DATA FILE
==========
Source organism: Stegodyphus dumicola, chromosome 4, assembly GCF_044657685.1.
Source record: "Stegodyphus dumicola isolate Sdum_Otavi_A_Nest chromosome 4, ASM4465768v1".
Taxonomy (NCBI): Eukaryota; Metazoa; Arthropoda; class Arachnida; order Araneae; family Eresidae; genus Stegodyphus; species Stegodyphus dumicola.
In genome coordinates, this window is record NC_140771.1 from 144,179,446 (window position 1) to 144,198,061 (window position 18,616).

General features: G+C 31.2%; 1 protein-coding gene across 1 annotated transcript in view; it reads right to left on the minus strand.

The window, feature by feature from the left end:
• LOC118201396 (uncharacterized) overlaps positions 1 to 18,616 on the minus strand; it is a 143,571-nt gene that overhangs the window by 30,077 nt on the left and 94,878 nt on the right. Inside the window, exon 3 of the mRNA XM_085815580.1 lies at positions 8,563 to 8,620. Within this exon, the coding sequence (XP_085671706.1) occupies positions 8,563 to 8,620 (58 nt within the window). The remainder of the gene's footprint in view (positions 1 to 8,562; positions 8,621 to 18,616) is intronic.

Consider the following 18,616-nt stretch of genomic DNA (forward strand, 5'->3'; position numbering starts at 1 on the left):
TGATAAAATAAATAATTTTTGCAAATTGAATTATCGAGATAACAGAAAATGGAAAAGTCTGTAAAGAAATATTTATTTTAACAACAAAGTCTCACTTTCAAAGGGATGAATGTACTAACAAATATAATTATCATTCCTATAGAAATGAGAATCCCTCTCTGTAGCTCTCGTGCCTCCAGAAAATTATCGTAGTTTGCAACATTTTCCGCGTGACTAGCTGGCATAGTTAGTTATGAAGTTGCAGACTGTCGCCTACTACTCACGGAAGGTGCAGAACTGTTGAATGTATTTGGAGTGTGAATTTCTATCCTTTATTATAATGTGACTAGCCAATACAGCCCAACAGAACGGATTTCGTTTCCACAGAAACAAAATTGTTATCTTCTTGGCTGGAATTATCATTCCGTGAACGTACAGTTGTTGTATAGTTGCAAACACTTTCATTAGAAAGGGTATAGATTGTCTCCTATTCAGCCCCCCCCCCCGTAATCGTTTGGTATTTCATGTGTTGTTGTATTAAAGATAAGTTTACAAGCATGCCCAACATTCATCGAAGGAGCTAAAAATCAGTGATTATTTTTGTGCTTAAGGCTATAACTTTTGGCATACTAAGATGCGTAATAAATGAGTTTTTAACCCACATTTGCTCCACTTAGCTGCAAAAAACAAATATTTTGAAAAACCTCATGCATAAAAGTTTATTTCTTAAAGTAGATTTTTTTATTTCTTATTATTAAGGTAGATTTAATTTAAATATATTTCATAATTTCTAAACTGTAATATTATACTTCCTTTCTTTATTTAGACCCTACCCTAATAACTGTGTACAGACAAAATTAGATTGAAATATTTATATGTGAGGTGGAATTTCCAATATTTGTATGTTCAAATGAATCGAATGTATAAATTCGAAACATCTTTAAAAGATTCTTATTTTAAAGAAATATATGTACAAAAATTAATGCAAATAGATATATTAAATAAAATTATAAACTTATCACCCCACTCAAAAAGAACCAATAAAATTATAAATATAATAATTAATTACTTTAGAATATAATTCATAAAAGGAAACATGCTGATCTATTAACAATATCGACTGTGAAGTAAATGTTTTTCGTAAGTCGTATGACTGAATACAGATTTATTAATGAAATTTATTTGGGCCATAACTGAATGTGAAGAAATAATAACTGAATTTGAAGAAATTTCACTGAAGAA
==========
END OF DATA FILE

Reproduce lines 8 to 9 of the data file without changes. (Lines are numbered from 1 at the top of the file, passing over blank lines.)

Consider the following 18,616-nt stretch of genomic DNA (forward strand, 5'->3'; position numbering starts at 1 on the left):
TGATAAAATAAATAATTTTTGCAAATTGAATTATCGAGATAACAGAAAATGGAAAAGTCTGTAAAGAAATATTTATTTTAACAACAAAGTCTCACTTTCAAAGGGATGAATGTACTAACAAATATAATTATCATTCCTATAGAAATGAGAATCCCTCTCTGTAGCTCTCGTGCCTCCAGAAAATTATCGTAGTTTGCAACATTTTCCGCGTGACTAGCTGGCATAGTTAGTTATGAAGTTGCAGACTGTCGCCTACTACTCACGGAAGGTGCAGAACTGTTGAATGTATTTGGAGTGTGAATTTCTATCCTTTATTATAATGTGACTAGCCAATACAGCCCAACAGAACGGATTTCGTTTCCACAGAAACAAAATTGTTATCTTCTTGGCTGGAATTATCATTCCGTGAACGTACAGTTGTTGTATAGTTGCAAACACTTTCATTAGAAAGGGTATAGATTGTCTCCTATTCAGCCCCCCCCCCCGTAATCGTTTGGTATTTCATGTGTTGTTGTATTAAAGATAAGTTTACAAGCATGCCCAACATTCATCGAAGGAGCTAAAAATCAGTGATTATTTTTGTGCTTAAGGCTATAACTTTTGGCATACTAAGATGCGTAATAAATGAGTTTTTAACCCACATTTGCTCCACTTAGCTGCAAAAAACAAATATTTTGAAAAACCTCATGCATAAAAGTTTATTTCTTAAAGTAGATTTTTTTATTTCTTATTATTAAGGTAGATTTAATTTAAATATATTTCATAATTTCTAAACTGTAATATTATACTTCCTTTCTTTATTTAGACCCTACCCTAATAACTGTGTACAGACAAAATTAGATTGAAATATTTATATGTGAGGTGGAATTTCCAATATTTGTATGTTCAAATGAATCGAATGTATAAATTCGAAACATCTTTAAAAGATTCTTATTTTAAAGAAATATATGTACAAAAATTAATGCAAATAGATATATTAAATAAAATTATAAACTTATCACCCCACTCAAAAAGAACCAATAAAATTATAAATATAATAATTAATTACTTTAGAATATAATTCATAAAAGGAAACATGCTGATCTATTAACAATATCGACTGTGAAGTAAATGTTTTTCGTAAGTCGTATGACTGAATACAGATTTATTAATGAAATTTATTTGGGCCATAACTGAATGTGAAGAAATAATAACTGAATTTGAAGAAATTTCACTGAAGAA